• Integrating technical skills into the high school curriculum can inspire and prepare students for diverse roles. This approach is key to fostering equity and inclusivity in the job market.
  • By forging partnerships with community colleges and technical schools, high schools can democratize access to education and ensure students from all backgrounds have equal opportunities for success in technical fields.
  • High schools can expand career possibilities by providing apprenticeships as viable and lucrative alternatives to traditional four-year degrees.
 

How Generative AI Owns Higher Education. Now What? — from forbes.co by Steve Andriole

Excerpt (emphasis DSC):

What about course videos? Professors can create them (by lecturing into a camera for several hours hopefully in different clothes) from the readings, from their interpretations of the readings, from their own case experiences – from anything they like. But now professors can direct the creation of the videos by talking – actually describing – to a CustomGPTabout what they’d like the video to communicate with their or another image. Wait. What? They can make a video by talking to a CustomGPT and even select the image they want the “actor” to use? Yes. They can also add a British accent and insert some (GenAI-developed) jokes into the videos if they like. All this and much more is now possible. This means that a professor can specify how long the video should be, what sources should be consulted and describe the demeanor the professor wants the video to project.

From DSC:
Though I wasn’t crazy about the clickbait type of title here, I still thought that the article was solid and thought-provoking. It contained several good ideas for using AI.


Excerpt from a recent EdSurge Higher Ed newsletter:


There are darker metaphors though — ones that focus on the hazards for humanity of the tech. Some professors worry that AI bots are simply replacing hired essay-writers for many students, doing work for a student that they can then pass off as their own (and doing it for free).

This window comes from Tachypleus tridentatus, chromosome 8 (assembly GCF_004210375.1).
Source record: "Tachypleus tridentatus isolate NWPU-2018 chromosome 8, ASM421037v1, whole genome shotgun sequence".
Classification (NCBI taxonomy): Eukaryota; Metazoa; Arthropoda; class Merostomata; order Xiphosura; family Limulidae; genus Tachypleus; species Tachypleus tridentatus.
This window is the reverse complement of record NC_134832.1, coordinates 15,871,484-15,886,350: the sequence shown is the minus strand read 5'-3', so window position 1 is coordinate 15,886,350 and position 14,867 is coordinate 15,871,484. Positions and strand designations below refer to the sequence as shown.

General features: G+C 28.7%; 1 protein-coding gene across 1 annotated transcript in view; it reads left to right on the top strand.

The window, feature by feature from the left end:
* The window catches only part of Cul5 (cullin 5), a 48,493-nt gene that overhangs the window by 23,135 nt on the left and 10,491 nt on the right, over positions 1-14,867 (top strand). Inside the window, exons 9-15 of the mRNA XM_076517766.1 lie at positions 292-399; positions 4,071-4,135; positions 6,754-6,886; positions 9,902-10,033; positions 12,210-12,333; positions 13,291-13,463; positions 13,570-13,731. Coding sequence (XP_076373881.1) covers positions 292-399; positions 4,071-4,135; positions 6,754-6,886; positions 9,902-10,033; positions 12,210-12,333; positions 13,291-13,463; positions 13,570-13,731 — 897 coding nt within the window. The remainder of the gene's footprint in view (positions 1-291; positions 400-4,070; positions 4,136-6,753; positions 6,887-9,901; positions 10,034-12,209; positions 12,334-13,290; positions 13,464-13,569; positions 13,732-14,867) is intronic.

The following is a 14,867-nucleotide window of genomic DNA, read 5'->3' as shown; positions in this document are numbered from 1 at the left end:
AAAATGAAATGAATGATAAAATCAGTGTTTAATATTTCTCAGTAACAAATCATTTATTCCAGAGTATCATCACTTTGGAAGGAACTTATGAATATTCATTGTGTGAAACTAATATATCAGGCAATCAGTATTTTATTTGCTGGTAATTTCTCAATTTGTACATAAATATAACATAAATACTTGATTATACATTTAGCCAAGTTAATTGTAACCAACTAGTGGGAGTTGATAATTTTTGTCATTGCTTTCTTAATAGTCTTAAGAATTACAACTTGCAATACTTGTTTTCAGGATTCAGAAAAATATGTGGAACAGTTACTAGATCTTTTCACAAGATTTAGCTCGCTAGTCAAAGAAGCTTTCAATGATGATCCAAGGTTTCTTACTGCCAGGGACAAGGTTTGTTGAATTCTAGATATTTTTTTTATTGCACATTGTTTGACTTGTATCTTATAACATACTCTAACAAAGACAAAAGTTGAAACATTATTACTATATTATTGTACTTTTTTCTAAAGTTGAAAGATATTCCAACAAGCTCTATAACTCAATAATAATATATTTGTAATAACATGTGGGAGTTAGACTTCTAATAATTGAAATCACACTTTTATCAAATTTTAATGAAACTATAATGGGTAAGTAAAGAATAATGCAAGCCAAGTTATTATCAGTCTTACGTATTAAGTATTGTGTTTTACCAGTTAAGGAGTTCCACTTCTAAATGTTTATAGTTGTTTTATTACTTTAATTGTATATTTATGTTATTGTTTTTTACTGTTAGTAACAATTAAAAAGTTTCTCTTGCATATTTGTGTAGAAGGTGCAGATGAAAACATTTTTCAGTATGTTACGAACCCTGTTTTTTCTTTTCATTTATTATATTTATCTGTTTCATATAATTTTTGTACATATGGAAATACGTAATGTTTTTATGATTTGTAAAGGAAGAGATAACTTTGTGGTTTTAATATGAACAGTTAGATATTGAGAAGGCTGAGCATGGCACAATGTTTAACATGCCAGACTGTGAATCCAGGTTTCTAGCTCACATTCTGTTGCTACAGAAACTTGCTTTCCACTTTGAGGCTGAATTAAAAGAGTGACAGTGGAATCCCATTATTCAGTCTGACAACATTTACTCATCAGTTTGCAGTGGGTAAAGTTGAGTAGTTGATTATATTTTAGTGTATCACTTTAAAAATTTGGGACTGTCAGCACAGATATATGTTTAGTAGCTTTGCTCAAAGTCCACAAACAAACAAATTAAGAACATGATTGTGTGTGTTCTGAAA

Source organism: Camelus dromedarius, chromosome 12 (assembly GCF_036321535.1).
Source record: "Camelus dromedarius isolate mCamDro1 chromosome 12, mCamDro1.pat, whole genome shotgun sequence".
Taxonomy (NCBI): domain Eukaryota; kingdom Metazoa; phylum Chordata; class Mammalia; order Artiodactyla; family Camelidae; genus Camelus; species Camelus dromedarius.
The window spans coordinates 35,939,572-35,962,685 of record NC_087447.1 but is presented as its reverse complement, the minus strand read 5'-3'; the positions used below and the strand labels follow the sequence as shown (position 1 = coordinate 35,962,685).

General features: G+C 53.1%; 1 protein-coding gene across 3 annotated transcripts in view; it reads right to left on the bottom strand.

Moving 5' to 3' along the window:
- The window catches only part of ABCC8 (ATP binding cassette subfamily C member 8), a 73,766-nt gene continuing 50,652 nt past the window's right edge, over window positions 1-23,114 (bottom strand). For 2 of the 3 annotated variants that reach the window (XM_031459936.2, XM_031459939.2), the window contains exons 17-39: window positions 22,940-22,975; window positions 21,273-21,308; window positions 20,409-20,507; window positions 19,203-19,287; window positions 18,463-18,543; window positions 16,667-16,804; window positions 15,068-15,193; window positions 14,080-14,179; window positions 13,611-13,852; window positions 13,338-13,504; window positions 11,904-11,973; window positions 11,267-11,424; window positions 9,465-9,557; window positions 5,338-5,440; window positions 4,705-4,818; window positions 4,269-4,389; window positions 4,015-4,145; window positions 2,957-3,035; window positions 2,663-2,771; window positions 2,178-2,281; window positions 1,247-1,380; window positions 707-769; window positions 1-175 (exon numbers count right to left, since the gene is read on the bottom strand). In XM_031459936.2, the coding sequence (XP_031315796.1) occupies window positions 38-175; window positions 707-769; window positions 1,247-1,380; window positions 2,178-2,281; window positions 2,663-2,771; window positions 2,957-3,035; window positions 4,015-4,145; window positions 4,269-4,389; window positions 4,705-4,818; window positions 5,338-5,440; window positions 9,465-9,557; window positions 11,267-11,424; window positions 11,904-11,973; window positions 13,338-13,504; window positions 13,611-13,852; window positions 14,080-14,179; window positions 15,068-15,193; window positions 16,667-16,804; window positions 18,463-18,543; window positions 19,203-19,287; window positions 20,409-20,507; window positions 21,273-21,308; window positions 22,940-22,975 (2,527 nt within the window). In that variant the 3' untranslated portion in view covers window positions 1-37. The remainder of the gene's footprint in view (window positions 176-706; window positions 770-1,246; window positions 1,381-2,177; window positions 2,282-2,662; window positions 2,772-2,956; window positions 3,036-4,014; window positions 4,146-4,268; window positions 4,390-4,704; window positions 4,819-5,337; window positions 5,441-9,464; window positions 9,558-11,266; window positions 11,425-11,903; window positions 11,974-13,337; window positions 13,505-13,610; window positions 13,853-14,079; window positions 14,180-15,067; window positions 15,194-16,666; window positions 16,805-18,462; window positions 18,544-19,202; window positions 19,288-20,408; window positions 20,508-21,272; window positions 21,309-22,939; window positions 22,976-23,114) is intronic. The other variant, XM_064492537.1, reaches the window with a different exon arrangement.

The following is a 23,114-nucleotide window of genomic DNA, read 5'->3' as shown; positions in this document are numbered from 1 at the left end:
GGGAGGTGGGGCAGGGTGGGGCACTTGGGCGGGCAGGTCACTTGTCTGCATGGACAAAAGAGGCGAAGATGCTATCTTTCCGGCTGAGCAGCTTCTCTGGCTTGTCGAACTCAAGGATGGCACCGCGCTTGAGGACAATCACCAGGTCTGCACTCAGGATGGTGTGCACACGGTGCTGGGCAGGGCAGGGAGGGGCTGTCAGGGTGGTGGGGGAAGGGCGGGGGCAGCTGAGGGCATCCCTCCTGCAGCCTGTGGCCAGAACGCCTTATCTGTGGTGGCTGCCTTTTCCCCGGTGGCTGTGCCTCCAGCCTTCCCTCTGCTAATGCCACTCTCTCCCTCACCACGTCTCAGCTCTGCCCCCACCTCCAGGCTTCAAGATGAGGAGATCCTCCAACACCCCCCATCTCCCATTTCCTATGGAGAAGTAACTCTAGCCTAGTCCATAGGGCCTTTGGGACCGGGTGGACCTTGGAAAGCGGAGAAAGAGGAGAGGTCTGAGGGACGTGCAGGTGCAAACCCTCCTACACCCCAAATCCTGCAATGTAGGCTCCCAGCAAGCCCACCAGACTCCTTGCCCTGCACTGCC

From DSC:
Hmmm…the use of essay writers was around long before AI became mainstream within higher education. So we already had a serious problem where students didn’t see the why in what they were being asked to do. Some students still aren’t sold on the why of the work in the first place. The situation seems to involve ethics, yes, but it also seems to say that we haven’t sold students on the benefits of putting in the work. Students seem to be saying I don’t care about this stuff…I just need the degree so I can exit stage left.

My main point: The issue didn’t start with AI…it started long before that.

And somewhat relevant here, also see:

I Have Bigger Fish to Fry: Why K12 Education is Not Thinking About AI — from medium.com by Maurie Beasley, M.Ed. (Edited by Jim Beasley)

This financial stagnation is occurring as we face a multitude of escalating challenges. These challenges include but are in no way limited to, chronic absenteeism, widespread student mental health issues, critical staff shortages, rampant classroom behavior issues, a palpable sense of apathy for education in students, and even, I dare say, hatred towards education among parents and policymakers.

Our current focus is on keeping our heads above water, ensuring our students’ safety and mental well-being, and simply keeping our schools staffed and our doors open.


Meet Ed: Ed is an educational friend designed to help students reach their limitless potential. — from lausd.org (Los Angeles School District, the second largest in the U.S.)

What is Ed?
An easy-to-understand learning platform designed by Los Angeles Unified to increase student achievement. It offers personalized guidance and resources to students and families 24/7 in over 100 languages.

Ed is an easy-to-understand learning platform designed by Los Angeles Unified to increase student achievement.

Also relevant/see:

  • Los Angeles Unified Bets Big on ‘Ed,’ an AI Tool for Students — from by Lauraine Langreo
    The Los Angeles Unified School District has launched an AI-powered learning tool that will serve as a “personal assistant” to students and their parents.The tool, named “Ed,” can provide students from the nation’s second-largest district information about their grades, attendance, upcoming tests, and suggested resources to help them improve their academic skills on their own time, Superintendent Alberto Carvalho announced March 20. Students can also use the app to find social-emotional-learning resources, see what’s for lunch, and determine when their bus will arrive.

Could OpenAI’s Sora be a big deal for elementary school kids? — from futureofbeinghuman.com by Andrew Maynard
Despite all the challenges it comes with, AI-generated video could unleash the creativity of young children and provide insights into their inner worlds – if it’s developed and used responsibly

Like many others, I’m concerned about the challenges that come with hyper-realistic AI-generated video. From deep fakes and disinformation to blurring the lines between fact and fiction, generative AI video is calling into question what we can trust, and what we cannot.